Ali’s my name, and pickling’s my game. I love pickles, and I’ve been on a five-year quest to find the perfect (or should I say, i-dill) recipe for homemade dill pickles. I’ve tried hot and cold packing, dill seed and dill weed, quick fridge pickles and long brine fermented pickles, chips, spears, whole—bet you didn’t know there were so many pickling options. My cucumbers are overtaking the garden, and I’m picking as fast as I can pickle them. I’ve got a few promising leads to try out for long-term processing, but I am pleased to announce that I think I’ve got a winner for the quick pickle, chip category. Very slightly adapted from Smitten Kitchen’s easiest fridge dill pickle recipe, I use my homegrown cucumbers, definitely add the garlic, a dash of pickling spice, and have had the best results with fresh dill from the garden. And since I use different jars, I adjust the salt and vinegar accordingly to fit my one and half cukes per jar. Next up, I’m testing out the recipe with quick spears.
If you’re in a pickle trying to find the latest in higher ed news, fear not! Scroll down for more.
What’s new this week:
College of the Holy Cross Professor Cynthia Hooper wrote about what Russia stands to gain, and what the U.S. could lose, from President Trump’s meeting with Putin at the G-20 Summit for Salon.
Professor June Johnson of Drake University spoke with U.S. News & World Report about why diabetes is more prevalent in rural areas.
The Boston Globe featured the Mastery Transcript Consortium (MTC) and its goals to restructure and improve the high school transcript.
More colleges, including the Farmer School of Business at Miami University, now offer special courses and programs to help students develop communication skills, which will help their business-minded ambitions according to this Entrepreneur article.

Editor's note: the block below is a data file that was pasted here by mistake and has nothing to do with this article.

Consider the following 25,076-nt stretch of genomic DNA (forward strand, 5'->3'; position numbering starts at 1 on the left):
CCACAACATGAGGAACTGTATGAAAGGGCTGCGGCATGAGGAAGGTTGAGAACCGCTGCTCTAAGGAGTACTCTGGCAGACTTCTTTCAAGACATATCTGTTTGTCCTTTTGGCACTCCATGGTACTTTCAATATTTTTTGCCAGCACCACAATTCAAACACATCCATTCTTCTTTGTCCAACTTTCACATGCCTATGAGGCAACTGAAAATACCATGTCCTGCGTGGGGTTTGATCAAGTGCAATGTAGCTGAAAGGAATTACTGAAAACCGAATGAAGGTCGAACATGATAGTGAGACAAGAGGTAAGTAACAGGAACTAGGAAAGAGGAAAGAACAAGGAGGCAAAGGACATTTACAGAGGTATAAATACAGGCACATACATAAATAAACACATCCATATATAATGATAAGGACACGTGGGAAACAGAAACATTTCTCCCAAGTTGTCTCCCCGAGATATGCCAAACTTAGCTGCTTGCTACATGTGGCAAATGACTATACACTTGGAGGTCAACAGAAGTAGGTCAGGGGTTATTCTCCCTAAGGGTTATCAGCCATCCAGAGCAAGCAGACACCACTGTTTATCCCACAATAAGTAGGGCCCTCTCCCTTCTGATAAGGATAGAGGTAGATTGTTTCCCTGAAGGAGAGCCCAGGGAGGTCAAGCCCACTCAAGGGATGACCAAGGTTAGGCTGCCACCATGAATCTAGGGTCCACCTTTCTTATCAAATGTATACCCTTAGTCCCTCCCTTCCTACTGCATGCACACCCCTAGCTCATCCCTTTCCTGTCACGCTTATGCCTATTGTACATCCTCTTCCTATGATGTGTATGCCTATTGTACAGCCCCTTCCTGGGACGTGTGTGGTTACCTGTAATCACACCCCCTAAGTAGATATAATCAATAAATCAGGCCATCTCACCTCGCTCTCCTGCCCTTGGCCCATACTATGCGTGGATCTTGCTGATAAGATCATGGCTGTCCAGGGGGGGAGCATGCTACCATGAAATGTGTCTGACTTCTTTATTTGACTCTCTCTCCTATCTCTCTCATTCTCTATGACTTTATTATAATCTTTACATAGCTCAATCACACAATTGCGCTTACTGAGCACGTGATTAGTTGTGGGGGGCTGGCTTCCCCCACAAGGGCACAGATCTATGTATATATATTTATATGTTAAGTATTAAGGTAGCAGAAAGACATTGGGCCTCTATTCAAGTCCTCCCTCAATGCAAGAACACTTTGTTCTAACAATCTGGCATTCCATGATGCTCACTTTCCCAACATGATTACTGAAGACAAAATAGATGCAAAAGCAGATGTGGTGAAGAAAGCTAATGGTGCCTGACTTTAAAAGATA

Professor Donald Brand of Holy Cross explained why Bernie Sanders isn’t actually a socialist in a piece for Fortune.
In a piece for The Conversation, Holy Cross Professor Mathew Schmalz wrote about how the hierarchy of the Catholic Church makes it difficult to punish sex abusers.
This week on Inside Higher Ed’s Call to Action blog, don’t miss posts on the future of higher ed PR and how and why to strengthen relationships with constituents.
What we’ve been talking about:
Cristal highlighted hot higher ed podcasts to check out this summer in a Quick Hit.
What’s next on our calendars:
Teresa will present a preconference media training at the CASE Annual Conference for Media Relations Professionals on Monday, September 18 in Philadelphia, PA.
Teresa will be co-leading the “Developing Presidential Voice: Toolkit for Marketing and Communications” webinar for Academic Impressions on September 22.
Teresa will be leading a crisis communications session and case study review for the Dean’s Section of the American Association of Law Schools in San Diego, CA on January 6, 2018.
What we’re recommending: